A private detective helps a prostitute being assaulted, and notices that she is wearing a very unique ring. She is later found murdered and there is no trace of the ring, which turns out to... See full summary »
An old friend of a private detective is murdered. The detective, Mike Hammer, will make every effort to find out the killer. At each step he does, there is someone taking advantage of his ... See full summary »
Richard T. Heffron
American Gregor Stevens arrives in London searching for his brother who, unknown to him, has been convicted of a murder and is within three days of being executed. He meets Yvonne Durante, ... See full summary »
Legendary detective Mike Hammer has spent seven years in an alcoholic funk after the supposed death of his secretary, Velda. He is brought back to the land of the living by his old friendly enemy, police lieutenant Pat Chambers.
It's nearly Christmas, but Mike Hammer is on the vengeance trail when Jack, his wartime buddy, is murdered. Hotheaded Hammer sets out to find the killer, working his way through an increasingly large pile of suspects (and corpses). Along the way, he meets a new love interest, psychologist Charlotte Manning, a treacherous Santa, a gangster named Kalecki, and two weird sisters, the Bellamy twins.Written by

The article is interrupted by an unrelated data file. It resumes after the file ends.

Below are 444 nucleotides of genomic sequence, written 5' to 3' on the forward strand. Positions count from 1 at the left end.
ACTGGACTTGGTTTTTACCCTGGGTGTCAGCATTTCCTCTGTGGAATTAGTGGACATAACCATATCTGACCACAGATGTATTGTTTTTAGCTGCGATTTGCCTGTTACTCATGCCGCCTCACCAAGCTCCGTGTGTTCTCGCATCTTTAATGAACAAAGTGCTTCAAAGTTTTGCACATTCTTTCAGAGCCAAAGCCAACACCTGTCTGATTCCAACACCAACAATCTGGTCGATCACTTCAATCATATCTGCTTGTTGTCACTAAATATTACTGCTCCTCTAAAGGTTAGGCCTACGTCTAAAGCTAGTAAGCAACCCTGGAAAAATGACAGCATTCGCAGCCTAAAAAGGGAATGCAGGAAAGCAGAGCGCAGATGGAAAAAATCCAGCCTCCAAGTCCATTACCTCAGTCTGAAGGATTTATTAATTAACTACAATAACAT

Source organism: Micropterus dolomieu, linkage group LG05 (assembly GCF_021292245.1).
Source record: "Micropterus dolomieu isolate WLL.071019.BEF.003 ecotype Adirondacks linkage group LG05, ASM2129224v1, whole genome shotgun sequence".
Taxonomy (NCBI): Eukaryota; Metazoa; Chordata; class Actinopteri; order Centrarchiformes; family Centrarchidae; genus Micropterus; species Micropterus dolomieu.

Mike Rogers <MICHAELPEM@aol.com>
Originally filmed in 3D; but, by the time it opened, 3D had lost favor among audiences, and many first run engagements, as well as most second run engagements, opted to offer it in the standard 2D version. See more »
This 1953 film is the first screen depiction of Mickey Spillanes famous detective character Mike Hammer and the only "film noir" I know of that was filmed in 3D. Other than that and the films memorable closing and opening scenes, this film isn't much. Most the cast is good, but the problem lies with the totally mis-cast Biff Elliot as Mike Hammer. He is to young and boyish looking. Ideally, Mike Hammer should be played by someone in their mid thirties or forties; old enough to have grown jaded and world weary, but still young enough to woo the babes and take the punches. Biff Elliot looks and acts like he just got out of detective school. Parklane productions blew it by casting Elliot, who not only wasn't the right type but an actor who never had any screen presence. No wonder he mostly never got more than bit parts after this. Being the first actor to play Mike Hammer is about the only role anyone recalls when his name comes up. Parklane did right in the next Mike Hammer film by casting Ralph Meeker. Even Robert Bray (MY GUN IS QUICK) made a more convincing Mike Hammer. In fact, even Armand Asante was better.
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